Review: Much Ado About Nothing

2014-07-06 19.44.56The skies are clear; the warm summer day has cooled off; the pondside setting is gorgeous; your seats are terrific; you’ve got a glass of wine and are about to see a free play with friends. And there are no guarantees in the theater, but the Public usually puts on a damned fine show with an excellent cast and high production values. No wonder Shakespeare in the Park is so popular!

Last night was the final performance of Much Ado About Nothing, so this post is a bit useless for the rest of you, but it does give me a chance to endorse Shakespeare in the Park, so I’ll go ahead and do just that. This production, directed by Jack O’Brien, was really a delight from the very beginning. The prologue in Italian, the vegetable garden at the front of the stage, and the sun-drenched lighting beautifully called to mind an Italian villa in summertime. I feel transported just thinking about it, actually. The show was nearly three hours long, but didn’t ever drag, because it was full of wit, romance, high jinks, and of course, Shakespeare’s poetry.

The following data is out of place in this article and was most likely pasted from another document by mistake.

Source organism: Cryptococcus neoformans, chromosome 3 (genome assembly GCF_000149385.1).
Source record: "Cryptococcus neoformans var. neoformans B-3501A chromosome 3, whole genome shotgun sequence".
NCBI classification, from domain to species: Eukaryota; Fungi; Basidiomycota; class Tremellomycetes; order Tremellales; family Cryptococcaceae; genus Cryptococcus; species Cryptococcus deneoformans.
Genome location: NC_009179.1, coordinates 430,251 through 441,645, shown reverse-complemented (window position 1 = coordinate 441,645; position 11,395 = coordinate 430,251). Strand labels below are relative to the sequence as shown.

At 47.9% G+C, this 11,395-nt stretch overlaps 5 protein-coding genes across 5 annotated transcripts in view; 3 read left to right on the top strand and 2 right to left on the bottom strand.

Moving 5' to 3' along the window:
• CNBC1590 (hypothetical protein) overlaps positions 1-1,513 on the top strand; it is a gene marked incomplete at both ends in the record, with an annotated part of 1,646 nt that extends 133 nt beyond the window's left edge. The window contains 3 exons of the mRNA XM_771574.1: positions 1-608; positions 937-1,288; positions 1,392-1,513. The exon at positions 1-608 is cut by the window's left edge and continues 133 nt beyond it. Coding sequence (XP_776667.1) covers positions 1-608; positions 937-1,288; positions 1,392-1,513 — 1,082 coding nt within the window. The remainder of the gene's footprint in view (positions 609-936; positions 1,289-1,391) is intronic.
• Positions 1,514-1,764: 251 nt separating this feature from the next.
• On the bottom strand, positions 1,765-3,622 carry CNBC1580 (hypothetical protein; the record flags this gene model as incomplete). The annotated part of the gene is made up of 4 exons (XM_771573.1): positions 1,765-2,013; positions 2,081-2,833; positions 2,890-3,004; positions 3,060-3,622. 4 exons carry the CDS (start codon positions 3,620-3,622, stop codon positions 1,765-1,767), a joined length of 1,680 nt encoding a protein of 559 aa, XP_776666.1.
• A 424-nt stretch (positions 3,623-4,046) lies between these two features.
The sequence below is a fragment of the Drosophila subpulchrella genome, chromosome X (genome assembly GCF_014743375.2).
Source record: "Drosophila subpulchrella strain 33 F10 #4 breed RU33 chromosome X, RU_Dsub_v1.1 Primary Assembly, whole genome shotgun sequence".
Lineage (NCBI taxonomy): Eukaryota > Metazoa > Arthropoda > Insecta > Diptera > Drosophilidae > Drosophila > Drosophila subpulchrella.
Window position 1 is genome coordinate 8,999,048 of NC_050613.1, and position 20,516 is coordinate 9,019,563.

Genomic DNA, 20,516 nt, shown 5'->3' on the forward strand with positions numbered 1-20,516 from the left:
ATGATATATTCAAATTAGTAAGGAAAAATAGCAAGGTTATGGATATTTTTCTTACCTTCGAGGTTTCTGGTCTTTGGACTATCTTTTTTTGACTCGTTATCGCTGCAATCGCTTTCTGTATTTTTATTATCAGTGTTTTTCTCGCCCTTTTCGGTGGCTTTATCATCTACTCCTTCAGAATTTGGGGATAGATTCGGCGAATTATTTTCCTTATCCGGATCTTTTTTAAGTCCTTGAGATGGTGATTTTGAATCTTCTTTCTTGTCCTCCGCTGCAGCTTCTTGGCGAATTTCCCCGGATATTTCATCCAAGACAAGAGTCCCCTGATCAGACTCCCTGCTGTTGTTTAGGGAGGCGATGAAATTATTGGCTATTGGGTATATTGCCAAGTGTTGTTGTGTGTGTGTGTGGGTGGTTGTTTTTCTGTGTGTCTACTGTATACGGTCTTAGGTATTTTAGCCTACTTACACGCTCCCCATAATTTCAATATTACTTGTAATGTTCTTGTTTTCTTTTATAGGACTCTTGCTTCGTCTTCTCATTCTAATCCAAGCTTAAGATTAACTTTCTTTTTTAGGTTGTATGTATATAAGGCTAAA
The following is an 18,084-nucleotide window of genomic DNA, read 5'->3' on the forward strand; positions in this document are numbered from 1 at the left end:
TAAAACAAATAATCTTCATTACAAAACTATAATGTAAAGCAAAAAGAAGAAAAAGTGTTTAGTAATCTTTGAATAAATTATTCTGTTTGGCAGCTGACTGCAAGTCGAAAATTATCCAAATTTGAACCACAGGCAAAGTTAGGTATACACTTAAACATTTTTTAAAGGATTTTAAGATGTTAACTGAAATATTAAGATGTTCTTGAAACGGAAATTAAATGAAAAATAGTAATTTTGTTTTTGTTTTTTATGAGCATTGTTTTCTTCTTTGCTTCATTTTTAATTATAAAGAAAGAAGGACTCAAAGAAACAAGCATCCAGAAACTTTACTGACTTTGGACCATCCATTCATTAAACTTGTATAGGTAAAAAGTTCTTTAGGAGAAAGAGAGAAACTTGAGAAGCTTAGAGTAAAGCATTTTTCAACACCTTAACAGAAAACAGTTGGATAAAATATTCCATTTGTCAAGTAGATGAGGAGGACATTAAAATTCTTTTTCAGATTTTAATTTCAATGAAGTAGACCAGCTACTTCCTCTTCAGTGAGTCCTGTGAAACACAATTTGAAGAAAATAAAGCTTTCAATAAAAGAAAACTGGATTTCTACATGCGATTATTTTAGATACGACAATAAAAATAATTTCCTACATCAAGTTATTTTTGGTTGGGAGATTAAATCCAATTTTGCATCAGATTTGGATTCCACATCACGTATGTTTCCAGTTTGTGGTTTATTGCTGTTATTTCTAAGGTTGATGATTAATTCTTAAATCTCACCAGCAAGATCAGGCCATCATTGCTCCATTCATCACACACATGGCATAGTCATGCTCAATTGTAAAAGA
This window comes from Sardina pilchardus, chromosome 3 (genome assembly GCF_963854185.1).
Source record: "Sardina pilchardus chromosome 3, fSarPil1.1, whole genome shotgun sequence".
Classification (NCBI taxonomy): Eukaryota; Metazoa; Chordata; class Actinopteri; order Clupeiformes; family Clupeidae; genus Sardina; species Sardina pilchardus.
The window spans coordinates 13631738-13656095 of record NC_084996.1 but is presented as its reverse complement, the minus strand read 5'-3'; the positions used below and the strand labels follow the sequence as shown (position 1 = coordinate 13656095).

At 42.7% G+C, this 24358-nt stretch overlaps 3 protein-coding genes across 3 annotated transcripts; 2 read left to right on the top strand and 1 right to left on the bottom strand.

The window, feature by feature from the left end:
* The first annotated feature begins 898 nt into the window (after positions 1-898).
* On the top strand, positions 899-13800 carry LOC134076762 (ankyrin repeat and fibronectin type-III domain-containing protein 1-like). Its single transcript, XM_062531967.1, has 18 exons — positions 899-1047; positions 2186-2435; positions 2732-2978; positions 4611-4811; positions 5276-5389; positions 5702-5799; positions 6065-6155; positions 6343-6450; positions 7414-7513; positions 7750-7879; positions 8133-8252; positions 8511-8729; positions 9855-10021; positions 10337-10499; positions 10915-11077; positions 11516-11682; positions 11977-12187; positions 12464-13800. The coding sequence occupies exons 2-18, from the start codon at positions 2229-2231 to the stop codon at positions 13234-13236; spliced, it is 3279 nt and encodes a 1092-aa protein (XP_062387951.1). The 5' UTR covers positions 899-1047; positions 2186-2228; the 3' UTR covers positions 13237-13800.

Lily Rabe was sharp and very funny, nearly flawless as Beatrice. Though she is basically always flawless, right? Even better was Hamish Linklater as Benedick. During the first act I got a bit distracted by his wild beard (he eventually shaves it off, as you might remember), but he brought a nice mixture of brashness, physical humor, wit and energy to Benedick. Plus there was Brian Stokes Mitchell as Don Pedro. Casting people: if you want charm and gravitas in your show, Brian Stokes Mitchell should be the first guy you call. Not to mention his glorious singing. It’s definitely been too long since he starred in a Broadway musical.

Anyway, it was an utterly wonderful evening, and all four of us sailed out of the theater on a Shakespeare high. And we weren’t the only ones, as the following story might tell you:

In the bathroom line at intermission, a girl ahead of me told her friends: “This is great, but I thought we were going to see the original Shakespeare. I didn’t know they were going to translate it.”
Her friend said: “This IS the original Shakespeare.”
“No it isn’t. It’s in modern English. I can understand everything!”